Carolina already had $17 million in dead money on the 2021 cap from Bridgewater’s contract to go along with a $4.6 million cap hit for Darnold. Now add Newton to that number. The biggest unforced error for the Panthers was picking up Darnold’s 2022 fifth-year option at the time of the trade. With the new Collective Bargaining Agreement, that fifth-year option is now fully guaranteed as soon as it’s picked up when it was previously only guaranteed for injury. That now puts the Panthers on the hook for $18.6 million for a quarterback they’re already looking to move on from.

It’s nearly impossible to see Darnold on the roster next season, so the Panthers could release him and take the full $18.6 million hit for 2022 or search for a Brock Osweiler-type trade with a draft pick attached to Darnold in order to send him to a team that could take on that salary. The Jacksonville Jaguars, a team with a ton of cap space, and a need for a veteran backup behind Trevor Lawrence could be an option.

A Newton reunion won’t just be a celebratory gesture. Newton won’t start this week, but there are already rumors he could be put into some packages just to get him on the field as soon as possible. 

Newton’s 2020 season with the Patriots was largely viewed as a disappointment but there was some good to take away from it. Early in the season, Newton was able to take over games on the ground. While he shouldn’t be asked to run the ball 15 times a game, that could fit with the Panthers. Early this season, Carolina offensive coordinator Joe Brady had a quarterback run game designed around Darnold that was highly successful, especially near the goal line, before the wheels completely fell off the offense.

As a passer, Newton also wasn’t as poor as the raw numbers would indicate. Even that performance was better than what Darnold has done this season with Carolina:

Sam Darnold 2021 vs Cam Newton 2020

PlayerComp%On-Target%YPAaDOTEPA/DBPositive %
Sam Darnold 202159.5%79.1%6.57.6-0.1244.8%
Cam Newton 202065.8%74.0%7.27.0-0.0649.1%

Newton looked better in the preseason and is now said to be fully healthy. He’ll have a better supporting cast around him with the Panthers than he had with the Patriots last season. Despite his shoulder injury, Newton was able to accurately get the ball down the field, when the Patriots had the ability to go that way. Newton was fourth in completion percentage and third in on-target rate on throws 10 or more yards past the line of scrimmage.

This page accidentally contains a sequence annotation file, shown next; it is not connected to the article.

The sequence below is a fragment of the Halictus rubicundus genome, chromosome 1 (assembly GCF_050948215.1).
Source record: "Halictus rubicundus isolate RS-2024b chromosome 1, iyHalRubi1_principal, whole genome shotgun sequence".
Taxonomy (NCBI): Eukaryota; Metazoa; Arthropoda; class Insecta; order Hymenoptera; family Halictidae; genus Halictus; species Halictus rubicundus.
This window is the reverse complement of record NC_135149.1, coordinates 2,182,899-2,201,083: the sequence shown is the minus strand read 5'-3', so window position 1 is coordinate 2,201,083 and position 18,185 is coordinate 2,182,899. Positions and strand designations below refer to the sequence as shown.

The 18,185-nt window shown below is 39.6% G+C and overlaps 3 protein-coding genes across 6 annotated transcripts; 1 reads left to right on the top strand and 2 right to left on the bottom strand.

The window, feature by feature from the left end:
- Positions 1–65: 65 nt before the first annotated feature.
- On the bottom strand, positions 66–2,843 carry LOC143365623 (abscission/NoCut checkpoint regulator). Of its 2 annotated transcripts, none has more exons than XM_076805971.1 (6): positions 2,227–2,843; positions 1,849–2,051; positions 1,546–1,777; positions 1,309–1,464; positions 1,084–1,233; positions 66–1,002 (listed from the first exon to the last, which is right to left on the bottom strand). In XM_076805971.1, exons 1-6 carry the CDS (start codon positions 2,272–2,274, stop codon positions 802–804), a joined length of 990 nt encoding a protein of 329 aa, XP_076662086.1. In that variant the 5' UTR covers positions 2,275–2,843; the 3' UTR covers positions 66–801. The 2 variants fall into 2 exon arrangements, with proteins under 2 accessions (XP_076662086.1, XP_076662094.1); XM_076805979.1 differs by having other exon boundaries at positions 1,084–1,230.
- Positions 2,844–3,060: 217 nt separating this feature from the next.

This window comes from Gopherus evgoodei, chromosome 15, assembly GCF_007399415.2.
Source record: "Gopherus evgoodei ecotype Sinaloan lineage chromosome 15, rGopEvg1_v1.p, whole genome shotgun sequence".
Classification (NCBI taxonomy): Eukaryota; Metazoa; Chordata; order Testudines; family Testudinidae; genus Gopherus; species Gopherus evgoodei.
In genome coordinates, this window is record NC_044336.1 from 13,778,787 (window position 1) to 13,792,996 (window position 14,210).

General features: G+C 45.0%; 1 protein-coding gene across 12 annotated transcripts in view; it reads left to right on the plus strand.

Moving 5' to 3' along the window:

The Panthers have been able to get open down the field, but only 41.1% of Darnold’s passes more than 10 yards past the line of scrimmage have been completed this season, better than only two other quarterbacks among 31 with at least 50 such attempts. 

Carolina has desperately made moves at quarterback, hoping for an answer. Bringing in Newton might be the best-case scenario based upon how poorly the other moves have gone. Newton is 32 years old, but he is still younger than the likes of Matthew Stafford, Russell Wilson, Kirk Cousins, and Ryan Tannehill. If all goes well, this doesn’t have to be just a one-year plan at quarterback. Solid veteran quarterback play along with this young defense could suddenly make the Panthers interesting again.

If there is better quarterback play on the horizon, the Panthers aren’t exactly out of it in the NFC this season. At 4-5, they’re a half-game back of the Atlanta Falcons as the seventh seed in the conference. Football Outsiders has the Panthers with just a 2.8% chance to make the playoffs, but that’s with counting this offense as the second-worst in the league (they’re currently 31st in DVOA).

Nothing about how the Panthers have gone about the quarterback position has made much sense under this new coaching staff, but a reunion with Newton is finally one that brings some upside even if it’s as desperate of a move that put the team in this position in the first place.